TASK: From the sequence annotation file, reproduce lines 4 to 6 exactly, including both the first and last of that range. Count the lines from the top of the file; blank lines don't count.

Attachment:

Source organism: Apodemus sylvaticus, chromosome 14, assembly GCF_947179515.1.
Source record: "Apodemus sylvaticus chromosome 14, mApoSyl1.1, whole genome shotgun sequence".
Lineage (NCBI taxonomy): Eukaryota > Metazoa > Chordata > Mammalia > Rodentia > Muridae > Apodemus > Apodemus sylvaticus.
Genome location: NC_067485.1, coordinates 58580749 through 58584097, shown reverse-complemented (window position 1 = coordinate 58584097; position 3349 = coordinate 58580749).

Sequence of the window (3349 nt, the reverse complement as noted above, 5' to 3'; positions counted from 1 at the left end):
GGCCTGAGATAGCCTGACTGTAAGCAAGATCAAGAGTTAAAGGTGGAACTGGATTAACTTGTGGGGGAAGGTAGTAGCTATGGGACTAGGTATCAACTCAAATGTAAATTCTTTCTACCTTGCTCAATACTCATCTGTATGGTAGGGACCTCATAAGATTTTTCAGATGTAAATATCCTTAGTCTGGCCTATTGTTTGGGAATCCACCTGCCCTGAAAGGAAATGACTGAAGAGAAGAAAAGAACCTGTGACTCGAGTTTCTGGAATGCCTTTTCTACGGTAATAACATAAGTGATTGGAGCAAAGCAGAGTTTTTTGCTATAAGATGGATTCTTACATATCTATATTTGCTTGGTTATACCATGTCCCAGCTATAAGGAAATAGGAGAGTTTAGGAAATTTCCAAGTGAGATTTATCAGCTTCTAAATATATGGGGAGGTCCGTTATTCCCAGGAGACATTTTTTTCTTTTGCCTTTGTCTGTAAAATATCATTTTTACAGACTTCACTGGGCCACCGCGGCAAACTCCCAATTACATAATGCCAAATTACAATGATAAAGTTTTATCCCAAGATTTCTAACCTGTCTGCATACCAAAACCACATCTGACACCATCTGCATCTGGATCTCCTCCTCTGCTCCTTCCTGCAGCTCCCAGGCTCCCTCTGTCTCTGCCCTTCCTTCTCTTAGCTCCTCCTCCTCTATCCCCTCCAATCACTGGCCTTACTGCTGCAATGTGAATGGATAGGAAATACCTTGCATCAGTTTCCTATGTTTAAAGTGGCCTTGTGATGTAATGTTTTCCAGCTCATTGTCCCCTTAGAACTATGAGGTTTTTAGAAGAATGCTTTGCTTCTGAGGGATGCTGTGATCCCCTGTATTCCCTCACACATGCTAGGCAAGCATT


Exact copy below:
Genome location: NC_067485.1, coordinates 58580749 through 58584097, shown reverse-complemented (window position 1 = coordinate 58584097; position 3349 = coordinate 58580749).

Sequence of the window (3349 nt, the reverse complement as noted above, 5' to 3'; positions counted from 1 at the left end):
GGCCTGAGATAGCCTGACTGTAAGCAAGATCAAGAGTTAAAGGTGGAACTGGATTAACTTGTGGGGGAAGGTAGTAGCTATGGGACTAGGTATCAACTCAAATGTAAATTCTTTCTACCTTGCTCAATACTCATCTGTATGGTAGGGACCTCATAAGATTTTTCAGATGTAAATATCCTTAGTCTGGCCTATTGTTTGGGAATCCACCTGCCCTGAAAGGAAATGACTGAAGAGAAGAAAAGAACCTGTGACTCGAGTTTCTGGAATGCCTTTTCTACGGTAATAACATAAGTGATTGGAGCAAAGCAGAGTTTTTTGCTATAAGATGGATTCTTACATATCTATATTTGCTTGGTTATACCATGTCCCAGCTATAAGGAAATAGGAGAGTTTAGGAAATTTCCAAGTGAGATTTATCAGCTTCTAAATATATGGGGAGGTCCGTTATTCCCAGGAGACATTTTTTTCTTTTGCCTTTGTCTGTAAAATATCATTTTTACAGACTTCACTGGGCCACCGCGGCAAACTCCCAATTACATAATGCCAAATTACAATGATAAAGTTTTATCCCAAGATTTCTAACCTGTCTGCATACCAAAACCACATCTGACACCATCTGCATCTGGATCTCCTCCTCTGCTCCTTCCTGCAGCTCCCAGGCTCCCTCTGTCTCTGCCCTTCCTTCTCTTAGCTCCTCCTCCTCTATCCCCTCCAATCACTGGCCTTACTGCTGCAATGTGAATGGATAGGAAATACCTTGCATCAGTTTCCTATGTTTAAAGTGGCCTTGTGATGTAATGTTTTCCAGCTCATTGTCCCCTTAGAACTATGAGGTTTTTAGAAGAATGCTTTGCTTCTGAGGGATGCTGTGATCCCCTGTATTCCCTCACACATGCTAGGCAAGCATT